[8] In the light of the Corporations Code as it is today, it would appear that the Legislature in 1961 was merely modernizing section 27 and thus included all unincorporated associations, lodges, etc., and all corporations.

Under section 27, such associations and corporations may take property regardless of purpose. If such organization is not charitable it would pay an inheritance tax to take under a will, and this was fixed in the report of the Inheritance Tax Appraiser in this case in which the Knights of Columbus was allowed a $50 deduction and charged a tax at the rate of 10 per cent on the balance. If the organization could have qualified its bequest under section 41, it would of course not have been subject to tax but would have been limited as to the amount that it could have taken.

Did Appellant Forfeit Her Right to Set Aside Gifts to Charity?

[9] The no-contest clause as hereinabove quoted prevents the appellant from taking under the will, which in this case bequeathed to her certain personal property. The Estate of Fuller, 143 Cal. App. 2d 820 [300 P.2d 342], covers fully will provisions with regard to forfeiture of a legacy or devise in the event of a contest.

In our case such provisions are valid and binding, are not against public policy and must be enforced as written. [10] The agreement of the appellant to dismiss her contest of the will in consideration of the proposed petition requesting distribution to her of two-thirds of the estate was not sufficient to indicate good faith on her part, but indicates an attempt to settle the matter in her favor. [206 Cal. App. 2d 470]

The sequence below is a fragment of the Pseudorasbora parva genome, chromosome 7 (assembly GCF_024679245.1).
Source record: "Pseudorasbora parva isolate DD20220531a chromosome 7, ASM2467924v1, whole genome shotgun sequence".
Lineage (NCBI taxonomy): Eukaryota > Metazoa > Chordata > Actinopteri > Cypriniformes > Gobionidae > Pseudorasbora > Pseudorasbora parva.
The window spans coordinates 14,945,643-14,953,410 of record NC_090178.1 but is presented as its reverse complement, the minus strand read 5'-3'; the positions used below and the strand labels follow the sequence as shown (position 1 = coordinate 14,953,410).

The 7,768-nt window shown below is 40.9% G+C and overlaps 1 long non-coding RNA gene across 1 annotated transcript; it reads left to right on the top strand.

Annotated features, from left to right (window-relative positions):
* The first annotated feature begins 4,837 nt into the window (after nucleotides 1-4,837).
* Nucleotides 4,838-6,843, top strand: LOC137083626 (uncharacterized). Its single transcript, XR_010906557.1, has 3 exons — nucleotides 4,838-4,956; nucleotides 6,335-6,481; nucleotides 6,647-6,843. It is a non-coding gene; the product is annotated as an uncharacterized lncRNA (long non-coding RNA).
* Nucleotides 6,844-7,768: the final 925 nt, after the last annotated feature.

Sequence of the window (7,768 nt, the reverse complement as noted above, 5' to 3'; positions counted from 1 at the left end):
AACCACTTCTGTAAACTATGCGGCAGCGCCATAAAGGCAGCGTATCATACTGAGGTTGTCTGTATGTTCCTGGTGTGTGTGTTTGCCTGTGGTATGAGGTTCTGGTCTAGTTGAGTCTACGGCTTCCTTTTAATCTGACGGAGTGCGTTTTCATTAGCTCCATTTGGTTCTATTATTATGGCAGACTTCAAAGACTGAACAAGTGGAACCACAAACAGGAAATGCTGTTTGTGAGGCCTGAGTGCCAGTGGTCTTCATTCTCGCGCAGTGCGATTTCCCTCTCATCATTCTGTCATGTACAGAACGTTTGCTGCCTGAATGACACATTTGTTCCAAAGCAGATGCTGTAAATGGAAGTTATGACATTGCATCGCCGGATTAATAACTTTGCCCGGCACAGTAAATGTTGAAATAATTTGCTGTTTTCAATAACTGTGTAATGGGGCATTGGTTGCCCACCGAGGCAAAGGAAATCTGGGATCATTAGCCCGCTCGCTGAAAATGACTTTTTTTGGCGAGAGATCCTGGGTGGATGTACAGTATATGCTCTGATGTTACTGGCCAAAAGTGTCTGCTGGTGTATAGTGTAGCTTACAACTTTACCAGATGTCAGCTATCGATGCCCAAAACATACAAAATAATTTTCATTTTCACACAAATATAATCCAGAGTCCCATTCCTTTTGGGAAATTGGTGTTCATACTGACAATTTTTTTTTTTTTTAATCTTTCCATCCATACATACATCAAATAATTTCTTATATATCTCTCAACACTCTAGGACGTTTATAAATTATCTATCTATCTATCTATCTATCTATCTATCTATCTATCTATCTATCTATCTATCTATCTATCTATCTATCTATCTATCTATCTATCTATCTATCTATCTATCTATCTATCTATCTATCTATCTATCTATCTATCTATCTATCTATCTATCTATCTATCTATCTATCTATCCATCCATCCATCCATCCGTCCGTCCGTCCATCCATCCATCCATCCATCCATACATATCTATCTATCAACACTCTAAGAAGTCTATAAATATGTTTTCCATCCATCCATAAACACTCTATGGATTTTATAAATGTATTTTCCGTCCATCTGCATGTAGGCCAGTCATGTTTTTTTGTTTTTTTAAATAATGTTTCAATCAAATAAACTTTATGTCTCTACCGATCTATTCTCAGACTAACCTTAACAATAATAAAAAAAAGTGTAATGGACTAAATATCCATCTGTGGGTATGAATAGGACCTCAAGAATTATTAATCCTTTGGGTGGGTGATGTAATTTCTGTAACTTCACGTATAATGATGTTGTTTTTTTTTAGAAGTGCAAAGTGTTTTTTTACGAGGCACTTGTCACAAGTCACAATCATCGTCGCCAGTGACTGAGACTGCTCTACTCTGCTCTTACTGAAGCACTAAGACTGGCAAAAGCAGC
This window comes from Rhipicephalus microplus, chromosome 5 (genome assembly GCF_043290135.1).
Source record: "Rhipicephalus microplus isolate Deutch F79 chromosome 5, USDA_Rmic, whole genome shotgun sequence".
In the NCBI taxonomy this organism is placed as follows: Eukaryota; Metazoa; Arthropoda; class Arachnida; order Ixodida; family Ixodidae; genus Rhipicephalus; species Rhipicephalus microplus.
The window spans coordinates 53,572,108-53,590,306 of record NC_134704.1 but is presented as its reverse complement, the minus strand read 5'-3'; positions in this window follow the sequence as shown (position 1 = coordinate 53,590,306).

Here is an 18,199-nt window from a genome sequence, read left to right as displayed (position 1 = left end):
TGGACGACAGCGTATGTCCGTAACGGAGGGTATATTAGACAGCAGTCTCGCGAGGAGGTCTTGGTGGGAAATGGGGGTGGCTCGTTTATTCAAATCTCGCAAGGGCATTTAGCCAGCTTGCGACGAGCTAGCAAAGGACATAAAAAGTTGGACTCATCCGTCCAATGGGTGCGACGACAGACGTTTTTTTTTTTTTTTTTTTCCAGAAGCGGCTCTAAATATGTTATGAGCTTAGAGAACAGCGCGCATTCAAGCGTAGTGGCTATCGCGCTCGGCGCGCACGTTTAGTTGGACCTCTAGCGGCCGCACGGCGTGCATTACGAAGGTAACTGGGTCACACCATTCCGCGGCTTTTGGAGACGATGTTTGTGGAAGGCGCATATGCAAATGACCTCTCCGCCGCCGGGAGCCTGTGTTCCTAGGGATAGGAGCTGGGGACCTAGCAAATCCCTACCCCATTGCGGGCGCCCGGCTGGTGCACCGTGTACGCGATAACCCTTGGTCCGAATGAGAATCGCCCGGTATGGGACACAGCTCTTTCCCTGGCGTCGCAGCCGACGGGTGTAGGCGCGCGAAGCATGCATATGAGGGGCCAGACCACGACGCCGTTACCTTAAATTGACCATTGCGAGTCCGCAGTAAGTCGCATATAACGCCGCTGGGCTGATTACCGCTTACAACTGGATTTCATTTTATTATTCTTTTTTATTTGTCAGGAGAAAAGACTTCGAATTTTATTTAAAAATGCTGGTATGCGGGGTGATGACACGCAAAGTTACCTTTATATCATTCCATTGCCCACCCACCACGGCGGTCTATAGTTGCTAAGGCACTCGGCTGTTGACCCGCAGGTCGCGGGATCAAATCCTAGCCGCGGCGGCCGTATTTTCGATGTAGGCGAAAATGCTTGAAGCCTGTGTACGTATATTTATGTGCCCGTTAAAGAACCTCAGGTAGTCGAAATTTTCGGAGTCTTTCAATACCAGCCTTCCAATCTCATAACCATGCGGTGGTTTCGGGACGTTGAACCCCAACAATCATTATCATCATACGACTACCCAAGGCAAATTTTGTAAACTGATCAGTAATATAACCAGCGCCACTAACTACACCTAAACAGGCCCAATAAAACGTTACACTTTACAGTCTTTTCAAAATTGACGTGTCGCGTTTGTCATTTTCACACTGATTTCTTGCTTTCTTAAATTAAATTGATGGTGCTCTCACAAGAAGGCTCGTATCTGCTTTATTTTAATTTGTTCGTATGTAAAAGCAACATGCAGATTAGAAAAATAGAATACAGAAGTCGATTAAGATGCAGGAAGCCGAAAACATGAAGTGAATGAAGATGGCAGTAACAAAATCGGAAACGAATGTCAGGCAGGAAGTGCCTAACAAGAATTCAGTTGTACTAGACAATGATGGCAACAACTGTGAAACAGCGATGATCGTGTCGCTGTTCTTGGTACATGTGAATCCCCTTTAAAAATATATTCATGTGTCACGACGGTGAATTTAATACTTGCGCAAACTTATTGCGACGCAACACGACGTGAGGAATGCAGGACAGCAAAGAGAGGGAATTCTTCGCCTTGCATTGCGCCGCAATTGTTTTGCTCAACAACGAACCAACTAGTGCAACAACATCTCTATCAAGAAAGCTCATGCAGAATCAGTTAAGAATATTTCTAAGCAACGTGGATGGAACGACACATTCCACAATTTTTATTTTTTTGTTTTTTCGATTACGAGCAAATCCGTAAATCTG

A petition for probate of a spurious will has been held not to be a contest where good faith is shown. (Estate of Bergland, 180 Cal. 629, 636 [182 P. 277, 5 A.L.R. 1363].)

[11] The word "contest" in this type of a will forfeiture provision means any legal proceeding which is designed to thwart the testator's wishes as stated in his will. (Estate of Howard, 68 Cal. App. 2d 9, 11 [155 P.2d 841].)

[12] Section 428 of the Restatement, Property, states: "The commencement of a will contest, upon any of the grounds stated in Comment c, ['improper execution, undue influence, fraud or lack of testamentary capacity'] constitutes a violation of the restraint regardless of its subsequent withdrawal, whether that withdrawal takes place immediately after the commencement of the litigation, prior to hearing, at the trial, or thereafter, in the absence of specific language to the contrary."

[13] Therefore, we find that the appellant, though dismissing her petition in view of an agreement with the executor, did actually contest the will and is not entitled to take under the will.

[14] However, it is the appellant's position that the filing of the contest and the dismissal thereof do not prevent the appellant from taking under the law of succession as being one of the parties who has a right as an heir to take under section 43 of the Probate Code, there being no substitutional clause or residue clause. The respondents take the opposite position in stating that the filing of the contest, whether the same was dismissed or not, brings appellant under the provisions of the will in which the testator said that if there was such a contest "any and all devises, and legacies shall be paid, distributed and pass as though such person had died without issue of his or her body before my death or before becoming entitled to receive any portion of my estate." (Italics added.) Respondents believe that this action prevents the appellant from exerting her right under section 43 and thus, there being no substitutional legatee and no heir to take under section 43, that she has waived her right to so take. We do not agree with this position. Appellant is not taking the excess as a legatee or devisee, but by succession, and she did not give up a right to benefit by her contest.